Driving in Mexico: How to Get Around

Typical traffic jam in the Santa Fe neighborhood of Mexico City, Mexico. Max Hartshorne photo.
Typical traffic jam in the Santa Fe neighborhood of Mexico City, Mexico. Max Hartshorne photo.

An excerpt from Living Abroad in Mexico with tips on driving

By Elle Rahilly

A desolate road in Mexico.
A desolate road in Mexico. This excerpt is about driving in Mexico.

Moon Living Abroad in Mexicoir?t=gc0a7 20&l=am2&o=1&a=1612381790 author Julie Doherty Meade identifies exactly what it takes to make the transition of residency within Mexico and properly practice and support their native culture.

This handbook is packed with important information regarding working, learning, and everyday life in Mexico, while at the same time avoiding failure within your journey. Driving in Mexico is an art that must be learned, it’s different from the United States.

Meade offers us incredible experiences of her own to learn upon through her texts along with helpful hints which she has learned along the way living there herself.

This chapter from Meade highlights driving in Mexico as a very attractive and rewarding experience; whether you are renting a car, buying a car, or simply bringing your own from home, there are many different opportunities to have yourself driving on the road just as you would here in the U.S.

The author also elucidates the extensive road and highway systems within Mexico and provides very important details toward choosing the safest and more convenient paths of travel.

Meade’s interest in Mexican residential life began with her first Spanish tutor in San Cristobal de las Casas, Chiapas that continued to grow dramatically especially after graduating from Stanford University.

She lived in Mexico for almost ten years and enjoyed every second of her time teaching, writing, translating, designing graphics, and creating works of art. Currently, Meade resides in Brooklyn, New York attempting to replicate Mexican recipes in her miniature kitchen within her apartment.

Excerpt from the book: Driving in Mexico

Mexican Driving

The country is ribboned with picturesque and well-maintained highways, which snake past scenic small towns, open fields, and waving cornfields. However, off-the-beaten-track drives can often be the most rewarding way to see the country, offering a glimpse of rural life and serene landscape.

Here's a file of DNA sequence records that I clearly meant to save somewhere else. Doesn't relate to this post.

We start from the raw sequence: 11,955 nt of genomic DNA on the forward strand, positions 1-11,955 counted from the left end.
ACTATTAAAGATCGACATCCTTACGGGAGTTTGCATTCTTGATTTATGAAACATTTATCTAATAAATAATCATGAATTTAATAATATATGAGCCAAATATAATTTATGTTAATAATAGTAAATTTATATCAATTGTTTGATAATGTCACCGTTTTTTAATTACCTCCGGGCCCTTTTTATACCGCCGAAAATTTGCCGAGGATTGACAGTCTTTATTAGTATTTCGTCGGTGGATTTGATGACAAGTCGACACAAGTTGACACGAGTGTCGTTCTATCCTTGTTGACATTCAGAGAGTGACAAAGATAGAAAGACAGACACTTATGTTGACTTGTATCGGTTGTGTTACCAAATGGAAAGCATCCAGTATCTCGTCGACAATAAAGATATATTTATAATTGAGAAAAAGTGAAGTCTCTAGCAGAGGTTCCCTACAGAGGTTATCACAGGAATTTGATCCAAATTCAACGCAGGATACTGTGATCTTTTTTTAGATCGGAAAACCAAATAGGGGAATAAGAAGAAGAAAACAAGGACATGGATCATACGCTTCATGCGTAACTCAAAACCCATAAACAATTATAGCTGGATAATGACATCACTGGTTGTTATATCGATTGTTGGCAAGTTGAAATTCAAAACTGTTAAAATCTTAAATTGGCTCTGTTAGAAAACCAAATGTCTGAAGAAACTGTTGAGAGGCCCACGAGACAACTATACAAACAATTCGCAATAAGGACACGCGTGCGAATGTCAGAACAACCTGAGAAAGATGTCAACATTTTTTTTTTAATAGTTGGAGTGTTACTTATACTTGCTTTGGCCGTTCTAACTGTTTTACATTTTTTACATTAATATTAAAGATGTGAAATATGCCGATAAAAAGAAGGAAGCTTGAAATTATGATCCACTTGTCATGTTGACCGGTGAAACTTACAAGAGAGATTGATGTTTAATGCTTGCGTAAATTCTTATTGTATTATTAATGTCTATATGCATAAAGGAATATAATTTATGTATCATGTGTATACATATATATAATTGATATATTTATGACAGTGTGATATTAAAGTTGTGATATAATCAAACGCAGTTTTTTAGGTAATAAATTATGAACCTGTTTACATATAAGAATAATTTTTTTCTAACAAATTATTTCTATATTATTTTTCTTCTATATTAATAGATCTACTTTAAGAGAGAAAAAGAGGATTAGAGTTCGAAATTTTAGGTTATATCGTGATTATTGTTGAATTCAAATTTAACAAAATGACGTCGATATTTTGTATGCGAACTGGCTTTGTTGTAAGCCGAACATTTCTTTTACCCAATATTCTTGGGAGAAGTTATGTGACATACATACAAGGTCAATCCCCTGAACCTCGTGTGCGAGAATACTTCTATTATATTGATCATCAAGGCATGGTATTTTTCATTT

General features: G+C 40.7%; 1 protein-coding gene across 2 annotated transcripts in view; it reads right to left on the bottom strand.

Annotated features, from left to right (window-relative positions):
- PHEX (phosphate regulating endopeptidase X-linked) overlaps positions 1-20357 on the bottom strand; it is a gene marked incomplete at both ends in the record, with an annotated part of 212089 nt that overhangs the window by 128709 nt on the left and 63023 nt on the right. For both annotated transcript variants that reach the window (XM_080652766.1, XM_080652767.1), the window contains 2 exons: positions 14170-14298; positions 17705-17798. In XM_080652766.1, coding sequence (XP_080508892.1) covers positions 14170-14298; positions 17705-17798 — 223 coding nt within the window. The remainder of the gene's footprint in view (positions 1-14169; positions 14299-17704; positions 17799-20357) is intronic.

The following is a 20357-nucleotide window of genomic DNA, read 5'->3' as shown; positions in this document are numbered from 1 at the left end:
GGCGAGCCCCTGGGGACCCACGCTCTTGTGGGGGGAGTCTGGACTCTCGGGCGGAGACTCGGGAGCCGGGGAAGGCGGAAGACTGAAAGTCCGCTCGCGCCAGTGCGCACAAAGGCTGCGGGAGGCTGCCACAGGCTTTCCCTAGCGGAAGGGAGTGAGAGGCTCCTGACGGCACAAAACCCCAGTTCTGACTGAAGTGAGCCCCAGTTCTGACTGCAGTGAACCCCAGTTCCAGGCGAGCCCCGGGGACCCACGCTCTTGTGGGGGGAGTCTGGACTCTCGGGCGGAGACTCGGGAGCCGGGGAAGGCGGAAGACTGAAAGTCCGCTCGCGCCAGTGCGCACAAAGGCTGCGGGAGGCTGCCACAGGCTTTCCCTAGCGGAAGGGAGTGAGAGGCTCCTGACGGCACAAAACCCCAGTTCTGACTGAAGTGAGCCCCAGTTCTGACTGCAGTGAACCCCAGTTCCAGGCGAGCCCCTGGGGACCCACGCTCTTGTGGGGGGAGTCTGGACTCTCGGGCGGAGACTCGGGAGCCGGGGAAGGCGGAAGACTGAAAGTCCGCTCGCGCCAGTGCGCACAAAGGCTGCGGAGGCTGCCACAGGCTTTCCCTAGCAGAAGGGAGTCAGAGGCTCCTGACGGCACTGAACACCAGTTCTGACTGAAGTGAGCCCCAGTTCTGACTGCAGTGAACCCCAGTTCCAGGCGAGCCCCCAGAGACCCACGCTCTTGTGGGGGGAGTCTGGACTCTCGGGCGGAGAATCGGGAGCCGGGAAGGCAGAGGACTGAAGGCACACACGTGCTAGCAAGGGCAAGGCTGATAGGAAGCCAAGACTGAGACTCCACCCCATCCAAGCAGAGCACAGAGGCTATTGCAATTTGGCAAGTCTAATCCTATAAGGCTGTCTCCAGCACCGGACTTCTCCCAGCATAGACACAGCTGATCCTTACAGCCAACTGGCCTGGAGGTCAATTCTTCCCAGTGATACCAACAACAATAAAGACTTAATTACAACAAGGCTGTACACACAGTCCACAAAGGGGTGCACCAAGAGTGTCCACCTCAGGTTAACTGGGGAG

Mexican Highways

During the past few decades, Mexico has invested heavily in its infrastructure. Generally, there are two types of highways in Mexico: high-speed toll roads, known as autopistas (highways), and lower-speed open roads, usually called carreteras or libramientos.

Toll Roads

highway signGenerally, toll roads, or autopistas, are much faster, safer, and more efficient than free highways, though you won’t find a toll road to every destination in Mexico. If you are traveling long distances, bring cash. The cost of your toll includes road insurance, which will cover the cost of damage to your vehicle and medical bills.

Highway Information

You can get updated highway information at the government’s Caminos y Puentes Federales website (www.capufe.gob.mx), including toll costs for each highway and road conditions.


There are military checkpoints throughout the country, both on free and toll highways. Be polite and comply with instructions. In most cases, the military has no interest in involving foreigners in problems, and they will likely let you go with little hassle.

Renting a Car

Renting a car in Mexico is generally easy and inexpensive, though prices may be slightly higher than in the United States. You will usually get the best rates if you book in advance. In most cases, car rental companies require drivers to be older than 25 and have a valid license (it can be foreign, as long as it displays a photo of you). All drivers must be registered with the rental company.

Buying a Car

Foreign residents can purchase a car or truck with Mexican license plates in Mexico. If you want to avoid keeping up with your car registration or auto insurance at home, buying a car in Mexico can be an attractive option. On the flip side, you will pay higher insurance premiums on a Mexican-plated car, as well as taxes if the car is 10 years old or younger.

Bringing Your Own Car

Julie Doherty Meade
Julie Doherty Meade

Both tourists and visa-holding residents of Mexico are allowed to temporarily import a foreign-plated car to Mexico. Your vehicle is legal in Mexico for as long as your immigration paperwork is valid. One of the major obstacles to owning a foreign-plated car in Mexico is keeping up with registration and insurance at home in Canada or the United States.

It is usually possible to arrange waivers of requirements that would necessitate your periodic return to the United States. You can maintain a permanent address with a friend or family member, or with a company, which will list your box as an apartment number if you prefer.

Border Crossings

There are more than 40 designated border crossings between the United States and Mexico. You can apply for a car permit and immigration paperwork at any of these crossings.